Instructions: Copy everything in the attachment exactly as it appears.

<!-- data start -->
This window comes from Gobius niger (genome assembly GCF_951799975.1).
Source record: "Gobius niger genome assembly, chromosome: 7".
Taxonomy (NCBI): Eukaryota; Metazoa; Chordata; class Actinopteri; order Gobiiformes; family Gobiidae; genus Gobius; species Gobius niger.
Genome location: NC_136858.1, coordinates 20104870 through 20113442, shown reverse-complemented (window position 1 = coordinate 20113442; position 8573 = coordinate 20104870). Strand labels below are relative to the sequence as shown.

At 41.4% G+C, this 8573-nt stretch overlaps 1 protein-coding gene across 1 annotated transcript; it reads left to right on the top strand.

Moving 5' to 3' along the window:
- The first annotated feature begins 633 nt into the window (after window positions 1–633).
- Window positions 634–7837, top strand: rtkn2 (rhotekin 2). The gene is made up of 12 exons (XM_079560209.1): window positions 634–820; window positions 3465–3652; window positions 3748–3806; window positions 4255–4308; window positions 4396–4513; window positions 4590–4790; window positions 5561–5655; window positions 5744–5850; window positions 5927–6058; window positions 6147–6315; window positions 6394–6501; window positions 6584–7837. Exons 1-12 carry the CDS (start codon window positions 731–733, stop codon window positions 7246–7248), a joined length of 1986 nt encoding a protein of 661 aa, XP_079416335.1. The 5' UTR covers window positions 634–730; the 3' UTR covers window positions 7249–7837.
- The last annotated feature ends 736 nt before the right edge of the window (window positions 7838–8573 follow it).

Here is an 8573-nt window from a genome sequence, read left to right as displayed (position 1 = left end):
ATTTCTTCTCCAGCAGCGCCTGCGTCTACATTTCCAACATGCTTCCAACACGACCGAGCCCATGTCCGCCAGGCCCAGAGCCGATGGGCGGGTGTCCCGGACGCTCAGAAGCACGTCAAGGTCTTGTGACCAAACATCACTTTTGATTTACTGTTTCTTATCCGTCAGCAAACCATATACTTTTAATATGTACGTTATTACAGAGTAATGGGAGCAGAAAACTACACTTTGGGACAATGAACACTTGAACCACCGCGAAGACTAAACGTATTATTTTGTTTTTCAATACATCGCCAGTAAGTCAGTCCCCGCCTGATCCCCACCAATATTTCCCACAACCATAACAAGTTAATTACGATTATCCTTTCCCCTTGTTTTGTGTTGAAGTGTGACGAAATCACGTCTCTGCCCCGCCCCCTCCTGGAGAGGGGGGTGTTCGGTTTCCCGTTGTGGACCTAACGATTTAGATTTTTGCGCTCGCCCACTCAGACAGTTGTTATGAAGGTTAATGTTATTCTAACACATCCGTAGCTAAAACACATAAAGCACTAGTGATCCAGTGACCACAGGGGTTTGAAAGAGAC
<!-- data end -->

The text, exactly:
This window comes from Gobius niger (genome assembly GCF_951799975.1).
Source record: "Gobius niger genome assembly, chromosome: 7".
Taxonomy (NCBI): Eukaryota; Metazoa; Chordata; class Actinopteri; order Gobiiformes; family Gobiidae; genus Gobius; species Gobius niger.
Genome location: NC_136858.1, coordinates 20104870 through 20113442, shown reverse-complemented (window position 1 = coordinate 20113442; position 8573 = coordinate 20104870). Strand labels below are relative to the sequence as shown.

At 41.4% G+C, this 8573-nt stretch overlaps 1 protein-coding gene across 1 annotated transcript; it reads left to right on the top strand.

Moving 5' to 3' along the window:
- The first annotated feature begins 633 nt into the window (after window positions 1–633).
- Window positions 634–7837, top strand: rtkn2 (rhotekin 2). The gene is made up of 12 exons (XM_079560209.1): window positions 634–820; window positions 3465–3652; window positions 3748–3806; window positions 4255–4308; window positions 4396–4513; window positions 4590–4790; window positions 5561–5655; window positions 5744–5850; window positions 5927–6058; window positions 6147–6315; window positions 6394–6501; window positions 6584–7837. Exons 1-12 carry the CDS (start codon window positions 731–733, stop codon window positions 7246–7248), a joined length of 1986 nt encoding a protein of 661 aa, XP_079416335.1. The 5' UTR covers window positions 634–730; the 3' UTR covers window positions 7249–7837.
- The last annotated feature ends 736 nt before the right edge of the window (window positions 7838–8573 follow it).

Here is an 8573-nt window from a genome sequence, read left to right as displayed (position 1 = left end):
ATTTCTTCTCCAGCAGCGCCTGCGTCTACATTTCCAACATGCTTCCAACACGACCGAGCCCATGTCCGCCAGGCCCAGAGCCGATGGGCGGGTGTCCCGGACGCTCAGAAGCACGTCAAGGTCTTGTGACCAAACATCACTTTTGATTTACTGTTTCTTATCCGTCAGCAAACCATATACTTTTAATATGTACGTTATTACAGAGTAATGGGAGCAGAAAACTACACTTTGGGACAATGAACACTTGAACCACCGCGAAGACTAAACGTATTATTTTGTTTTTCAATACATCGCCAGTAAGTCAGTCCCCGCCTGATCCCCACCAATATTTCCCACAACCATAACAAGTTAATTACGATTATCCTTTCCCCTTGTTTTGTGTTGAAGTGTGACGAAATCACGTCTCTGCCCCGCCCCCTCCTGGAGAGGGGGGTGTTCGGTTTCCCGTTGTGGACCTAACGATTTAGATTTTTGCGCTCGCCCACTCAGACAGTTGTTATGAAGGTTAATGTTATTCTAACACATCCGTAGCTAAAACACATAAAGCACTAGTGATCCAGTGACCACAGGGGTTTGAAAGAGAC